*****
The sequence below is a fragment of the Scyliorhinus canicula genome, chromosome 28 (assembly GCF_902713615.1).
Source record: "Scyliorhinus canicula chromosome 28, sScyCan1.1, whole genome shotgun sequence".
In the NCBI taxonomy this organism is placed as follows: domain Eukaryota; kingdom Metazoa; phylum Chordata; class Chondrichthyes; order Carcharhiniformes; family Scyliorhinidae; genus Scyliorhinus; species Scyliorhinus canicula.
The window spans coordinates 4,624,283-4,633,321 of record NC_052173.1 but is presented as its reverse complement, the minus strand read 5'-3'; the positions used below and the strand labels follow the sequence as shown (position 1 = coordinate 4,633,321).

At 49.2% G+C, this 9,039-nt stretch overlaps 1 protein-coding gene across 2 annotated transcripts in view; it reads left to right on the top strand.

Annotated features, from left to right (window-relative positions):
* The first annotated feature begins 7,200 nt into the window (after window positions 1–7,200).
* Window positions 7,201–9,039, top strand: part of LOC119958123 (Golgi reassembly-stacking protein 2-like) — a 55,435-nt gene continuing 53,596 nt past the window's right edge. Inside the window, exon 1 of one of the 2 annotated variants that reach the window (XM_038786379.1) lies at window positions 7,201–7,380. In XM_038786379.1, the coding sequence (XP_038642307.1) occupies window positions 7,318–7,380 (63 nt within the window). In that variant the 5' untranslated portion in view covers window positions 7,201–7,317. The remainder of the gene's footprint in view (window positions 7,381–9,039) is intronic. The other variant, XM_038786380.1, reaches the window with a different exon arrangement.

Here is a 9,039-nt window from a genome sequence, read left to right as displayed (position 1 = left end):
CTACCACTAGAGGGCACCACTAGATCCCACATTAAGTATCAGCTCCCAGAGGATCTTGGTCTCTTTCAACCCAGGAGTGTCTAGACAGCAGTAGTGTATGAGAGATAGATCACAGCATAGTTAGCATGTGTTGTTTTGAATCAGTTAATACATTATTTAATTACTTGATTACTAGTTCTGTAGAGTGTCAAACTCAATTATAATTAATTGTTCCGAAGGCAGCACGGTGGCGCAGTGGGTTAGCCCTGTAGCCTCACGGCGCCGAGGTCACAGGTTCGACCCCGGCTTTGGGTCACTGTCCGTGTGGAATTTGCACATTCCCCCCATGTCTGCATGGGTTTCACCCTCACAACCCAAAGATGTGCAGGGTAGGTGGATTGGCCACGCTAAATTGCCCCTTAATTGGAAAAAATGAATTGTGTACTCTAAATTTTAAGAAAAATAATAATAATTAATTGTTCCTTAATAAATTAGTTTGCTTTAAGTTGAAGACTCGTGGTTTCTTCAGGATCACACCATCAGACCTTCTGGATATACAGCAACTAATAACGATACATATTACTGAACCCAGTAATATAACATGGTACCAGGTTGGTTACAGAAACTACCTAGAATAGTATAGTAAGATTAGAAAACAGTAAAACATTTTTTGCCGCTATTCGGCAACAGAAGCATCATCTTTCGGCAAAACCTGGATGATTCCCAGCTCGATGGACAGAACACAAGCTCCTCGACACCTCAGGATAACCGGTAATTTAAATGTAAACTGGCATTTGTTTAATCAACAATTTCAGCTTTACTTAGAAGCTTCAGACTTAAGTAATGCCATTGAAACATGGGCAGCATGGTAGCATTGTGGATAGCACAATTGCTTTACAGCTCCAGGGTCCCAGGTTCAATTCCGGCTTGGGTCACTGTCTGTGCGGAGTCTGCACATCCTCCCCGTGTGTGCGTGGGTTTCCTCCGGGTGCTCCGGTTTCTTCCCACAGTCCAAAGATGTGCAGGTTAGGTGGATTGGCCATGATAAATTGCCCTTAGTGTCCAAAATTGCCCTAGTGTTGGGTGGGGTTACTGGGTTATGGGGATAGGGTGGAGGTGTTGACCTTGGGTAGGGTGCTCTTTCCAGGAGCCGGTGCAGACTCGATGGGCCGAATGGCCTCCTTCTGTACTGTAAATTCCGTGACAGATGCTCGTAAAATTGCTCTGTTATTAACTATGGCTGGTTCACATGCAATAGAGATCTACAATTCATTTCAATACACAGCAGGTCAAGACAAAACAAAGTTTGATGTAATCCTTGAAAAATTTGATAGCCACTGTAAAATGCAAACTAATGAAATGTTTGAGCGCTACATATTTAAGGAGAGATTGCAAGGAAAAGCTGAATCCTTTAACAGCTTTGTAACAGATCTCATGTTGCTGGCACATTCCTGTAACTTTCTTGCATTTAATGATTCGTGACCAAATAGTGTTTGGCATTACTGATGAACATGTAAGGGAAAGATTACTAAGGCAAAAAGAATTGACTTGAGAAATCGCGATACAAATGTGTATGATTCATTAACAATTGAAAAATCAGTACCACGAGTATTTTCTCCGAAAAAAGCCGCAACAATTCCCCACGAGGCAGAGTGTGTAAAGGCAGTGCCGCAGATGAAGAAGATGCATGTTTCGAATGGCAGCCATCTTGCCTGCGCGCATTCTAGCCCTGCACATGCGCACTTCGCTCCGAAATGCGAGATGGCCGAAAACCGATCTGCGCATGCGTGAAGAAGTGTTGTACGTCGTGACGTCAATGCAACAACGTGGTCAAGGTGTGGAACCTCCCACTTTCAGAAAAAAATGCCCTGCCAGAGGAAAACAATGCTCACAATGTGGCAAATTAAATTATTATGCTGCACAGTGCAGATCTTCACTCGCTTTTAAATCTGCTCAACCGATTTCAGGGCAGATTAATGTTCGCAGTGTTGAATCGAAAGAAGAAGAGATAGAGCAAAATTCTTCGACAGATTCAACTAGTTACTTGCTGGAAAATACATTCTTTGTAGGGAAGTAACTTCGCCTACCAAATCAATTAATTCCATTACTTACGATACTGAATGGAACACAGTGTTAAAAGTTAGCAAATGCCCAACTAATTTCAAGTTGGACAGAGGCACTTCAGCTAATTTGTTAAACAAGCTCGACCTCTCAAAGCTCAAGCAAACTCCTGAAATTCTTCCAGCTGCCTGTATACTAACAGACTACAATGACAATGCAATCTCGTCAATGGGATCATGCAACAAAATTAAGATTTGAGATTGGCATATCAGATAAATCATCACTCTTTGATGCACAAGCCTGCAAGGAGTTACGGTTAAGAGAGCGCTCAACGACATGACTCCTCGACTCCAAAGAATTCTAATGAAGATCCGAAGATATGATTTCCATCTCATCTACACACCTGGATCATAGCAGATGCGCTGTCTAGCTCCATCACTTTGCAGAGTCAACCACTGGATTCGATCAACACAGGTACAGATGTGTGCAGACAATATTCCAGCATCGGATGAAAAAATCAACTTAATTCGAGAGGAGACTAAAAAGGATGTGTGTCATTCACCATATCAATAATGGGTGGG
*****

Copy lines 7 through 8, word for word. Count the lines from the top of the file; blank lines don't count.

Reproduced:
* The first annotated feature begins 7,200 nt into the window (after window positions 1–7,200).
* Window positions 7,201–9,039, top strand: part of LOC119958123 (Golgi reassembly-stacking protein 2-like) — a 55,435-nt gene continuing 53,596 nt past the window's right edge. Inside the window, exon 1 of one of the 2 annotated variants that reach the window (XM_038786379.1) lies at window positions 7,201–7,380. In XM_038786379.1, the coding sequence (XP_038642307.1) occupies window positions 7,318–7,380 (63 nt within the window). In that variant the 5' untranslated portion in view covers window positions 7,201–7,317. The remainder of the gene's footprint in view (window positions 7,381–9,039) is intronic. The other variant, XM_038786380.1, reaches the window with a different exon arrangement.